Authors: Antony Blinken, Norman Ricklefs, and Ned Parker
Iraq is hardly the failed state that Ned Parker portrayed in these pages, argues Antony Blinken, the U.S. vice president's national security adviser. Norman Ricklefs sees Iraq's politics becoming more moderate and less sectarian. Parker replies that despite these improvements, Baghdad still violates human rights and ignores the rule of law.
In his testimony before the United States Senate Committee on Foreign Relations, John Bellinger argues that the Law of the Sea Convention is beneficial to the United States military, especially during a time of armed conflict, because it provides clear treaty-based navigational rights for our Navy, Coast Guard, and aircraft.
Alex M. Brill and James K. Glassman of the National Taxpayers Union argue that the G20 needs clear admission standards to boost the grop's legitimacy. They offer a set of broad criteria for judging admission and assess whether current G20 members meet those standards.
As world leaders prepare for the Group of Twenty nations summit June 18-20 in Los Cabos, Mexico, CFR's Stewart M. Patrick talks with Enrique Berruga of the Mexican Council on Foreign Relations about the upcoming meeting and the G20's future.
Former deputy assistant secretary of state Suzanne Nossel argues that U.S. participation in the UN Human Rights Council has made the body a more credible watchdog and has been an effective venue for advancing American policy goals.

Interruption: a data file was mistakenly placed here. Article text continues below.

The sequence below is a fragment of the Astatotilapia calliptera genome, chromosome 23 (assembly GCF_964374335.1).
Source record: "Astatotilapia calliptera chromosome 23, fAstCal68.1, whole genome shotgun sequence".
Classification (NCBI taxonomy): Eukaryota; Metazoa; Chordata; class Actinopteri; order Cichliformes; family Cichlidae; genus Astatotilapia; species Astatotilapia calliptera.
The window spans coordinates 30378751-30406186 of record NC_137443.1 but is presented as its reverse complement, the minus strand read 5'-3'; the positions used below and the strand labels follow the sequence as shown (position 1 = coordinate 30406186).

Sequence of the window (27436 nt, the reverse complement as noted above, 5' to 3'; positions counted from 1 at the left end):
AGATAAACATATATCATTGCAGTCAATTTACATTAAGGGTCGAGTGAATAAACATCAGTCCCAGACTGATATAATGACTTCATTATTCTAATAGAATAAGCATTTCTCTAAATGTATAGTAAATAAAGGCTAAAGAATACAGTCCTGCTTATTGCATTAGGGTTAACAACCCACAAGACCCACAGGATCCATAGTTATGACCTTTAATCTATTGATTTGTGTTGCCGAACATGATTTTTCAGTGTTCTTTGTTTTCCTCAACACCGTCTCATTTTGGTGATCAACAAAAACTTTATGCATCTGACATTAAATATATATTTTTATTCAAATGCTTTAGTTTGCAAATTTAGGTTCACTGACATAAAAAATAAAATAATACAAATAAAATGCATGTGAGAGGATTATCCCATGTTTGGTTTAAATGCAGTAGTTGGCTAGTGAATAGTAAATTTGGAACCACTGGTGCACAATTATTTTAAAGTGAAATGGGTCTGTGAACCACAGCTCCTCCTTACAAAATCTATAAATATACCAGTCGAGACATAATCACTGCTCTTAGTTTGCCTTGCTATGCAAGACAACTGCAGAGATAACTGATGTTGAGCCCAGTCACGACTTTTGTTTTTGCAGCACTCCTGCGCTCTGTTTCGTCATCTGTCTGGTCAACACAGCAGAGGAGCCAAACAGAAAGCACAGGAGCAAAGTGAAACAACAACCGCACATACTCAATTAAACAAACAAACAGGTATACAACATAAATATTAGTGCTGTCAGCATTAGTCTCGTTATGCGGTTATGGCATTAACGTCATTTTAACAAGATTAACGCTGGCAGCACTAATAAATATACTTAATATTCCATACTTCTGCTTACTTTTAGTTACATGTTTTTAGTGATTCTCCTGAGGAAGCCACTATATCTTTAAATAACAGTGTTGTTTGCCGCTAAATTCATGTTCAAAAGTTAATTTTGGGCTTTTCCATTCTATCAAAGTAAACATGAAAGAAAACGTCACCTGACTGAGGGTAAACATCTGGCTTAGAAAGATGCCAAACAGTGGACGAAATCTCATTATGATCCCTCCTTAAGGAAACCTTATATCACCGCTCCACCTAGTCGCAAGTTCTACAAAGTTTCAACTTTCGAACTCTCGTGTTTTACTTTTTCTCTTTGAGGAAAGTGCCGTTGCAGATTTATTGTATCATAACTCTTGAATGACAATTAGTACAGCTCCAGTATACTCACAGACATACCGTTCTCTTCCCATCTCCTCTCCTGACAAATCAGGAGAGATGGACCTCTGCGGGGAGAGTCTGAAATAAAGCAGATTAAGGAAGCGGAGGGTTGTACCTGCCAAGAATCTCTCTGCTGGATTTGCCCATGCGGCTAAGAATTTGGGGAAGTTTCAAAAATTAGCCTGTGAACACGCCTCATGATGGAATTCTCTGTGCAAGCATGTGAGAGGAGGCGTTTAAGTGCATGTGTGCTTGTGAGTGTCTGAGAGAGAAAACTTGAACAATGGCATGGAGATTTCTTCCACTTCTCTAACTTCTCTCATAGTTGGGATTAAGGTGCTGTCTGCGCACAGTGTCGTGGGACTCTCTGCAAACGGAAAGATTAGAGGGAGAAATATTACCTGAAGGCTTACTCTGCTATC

With drug legalization increasingly debated by world leaders, CFR's Stewart Patrick and Phil Williams of the University of Pittsburgh discuss the explosion of transnational crime in a globalized world.
The interactive Global Governance Monitor tracks, maps, and evaluates multilateral efforts to address today's global challenges.
CFR Experts Guide
The Council on Foreign Relations' David Rockefeller Studies Program—CFR's "think tank"—is home to more than seventy full-time, adjunct, and visiting scholars and practitioners (called "fellows"). Their expertise covers the world's major regions as well as the critical issues shaping today's global agenda. Download the printable CFR Experts Guide.
Campbell evaluates the implications of the Boko Haram insurgency and recommends that the United States support Nigerian efforts to address the drivers of Boko Haram, such as poverty and corruption, and to foster stronger ties with Nigerian civil society.
Koblentz argues that the United States should work with other nuclear-armed states to manage threats to nuclear stability in the near term and establish processes for multilateral arms control efforts over the longer term.
The authors argue that it is essential to begin working now to expand and establish rules and norms governing armed drones, thereby creating standards of behavior that other countries will be more likely to follow.
Learn more about CFR’s mission and its work over the past year in the 2014 Annual Report. The Annual Report spotlights new initiatives, high-profile events, and authoritative scholarship from CFR experts, and includes a message from CFR President Richard N. Haass. Read and download »